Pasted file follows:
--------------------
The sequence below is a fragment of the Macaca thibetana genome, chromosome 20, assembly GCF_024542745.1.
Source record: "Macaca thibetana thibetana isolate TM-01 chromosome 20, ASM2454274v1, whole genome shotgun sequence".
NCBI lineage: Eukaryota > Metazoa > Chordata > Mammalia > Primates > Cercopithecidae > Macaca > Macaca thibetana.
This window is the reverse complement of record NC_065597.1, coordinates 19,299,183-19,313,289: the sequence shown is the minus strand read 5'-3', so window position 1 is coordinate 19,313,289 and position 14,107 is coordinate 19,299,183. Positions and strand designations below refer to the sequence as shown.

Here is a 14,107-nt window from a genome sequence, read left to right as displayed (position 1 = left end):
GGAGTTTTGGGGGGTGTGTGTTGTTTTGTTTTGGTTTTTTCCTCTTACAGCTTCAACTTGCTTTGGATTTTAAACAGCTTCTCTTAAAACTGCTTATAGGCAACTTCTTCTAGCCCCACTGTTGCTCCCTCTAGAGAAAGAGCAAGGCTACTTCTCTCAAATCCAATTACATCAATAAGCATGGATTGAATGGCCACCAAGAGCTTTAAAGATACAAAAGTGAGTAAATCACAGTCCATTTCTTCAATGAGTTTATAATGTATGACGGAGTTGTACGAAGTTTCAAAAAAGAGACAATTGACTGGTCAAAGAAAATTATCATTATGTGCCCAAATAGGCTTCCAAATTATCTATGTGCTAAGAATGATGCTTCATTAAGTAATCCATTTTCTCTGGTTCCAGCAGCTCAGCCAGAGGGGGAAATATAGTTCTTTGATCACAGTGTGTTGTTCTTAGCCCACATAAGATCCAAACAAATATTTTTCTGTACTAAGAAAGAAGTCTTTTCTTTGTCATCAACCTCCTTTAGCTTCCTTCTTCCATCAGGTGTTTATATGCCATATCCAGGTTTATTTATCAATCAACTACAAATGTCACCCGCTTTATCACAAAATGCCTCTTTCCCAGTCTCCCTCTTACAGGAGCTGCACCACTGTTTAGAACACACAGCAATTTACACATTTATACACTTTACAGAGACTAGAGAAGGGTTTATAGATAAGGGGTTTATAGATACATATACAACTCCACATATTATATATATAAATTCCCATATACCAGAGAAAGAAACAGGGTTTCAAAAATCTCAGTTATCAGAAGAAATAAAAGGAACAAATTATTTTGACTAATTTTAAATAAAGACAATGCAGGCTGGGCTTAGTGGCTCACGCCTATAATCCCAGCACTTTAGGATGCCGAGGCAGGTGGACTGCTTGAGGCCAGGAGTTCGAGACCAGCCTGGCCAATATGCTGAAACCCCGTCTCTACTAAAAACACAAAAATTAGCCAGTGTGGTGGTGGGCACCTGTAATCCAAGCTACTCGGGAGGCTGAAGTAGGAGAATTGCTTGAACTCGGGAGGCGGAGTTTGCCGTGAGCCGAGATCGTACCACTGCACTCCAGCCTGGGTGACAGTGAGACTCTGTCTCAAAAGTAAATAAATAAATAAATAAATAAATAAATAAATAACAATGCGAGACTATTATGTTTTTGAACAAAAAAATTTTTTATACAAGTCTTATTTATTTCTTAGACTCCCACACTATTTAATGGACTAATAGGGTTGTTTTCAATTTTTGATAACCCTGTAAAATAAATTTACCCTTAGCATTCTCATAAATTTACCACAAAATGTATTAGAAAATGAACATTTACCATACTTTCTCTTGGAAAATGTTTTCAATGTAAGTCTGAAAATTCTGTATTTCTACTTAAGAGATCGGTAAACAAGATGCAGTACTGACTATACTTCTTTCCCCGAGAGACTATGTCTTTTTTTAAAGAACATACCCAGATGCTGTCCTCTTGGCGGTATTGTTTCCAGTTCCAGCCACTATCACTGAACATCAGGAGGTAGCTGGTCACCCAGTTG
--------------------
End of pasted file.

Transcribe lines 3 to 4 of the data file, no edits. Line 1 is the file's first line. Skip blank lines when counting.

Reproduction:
NCBI lineage: Eukaryota > Metazoa > Chordata > Mammalia > Primates > Cercopithecidae > Macaca > Macaca thibetana.
This window is the reverse complement of record NC_065597.1, coordinates 19,299,183-19,313,289: the sequence shown is the minus strand read 5'-3', so window position 1 is coordinate 19,313,289 and position 14,107 is coordinate 19,299,183. Positions and strand designations below refer to the sequence as shown.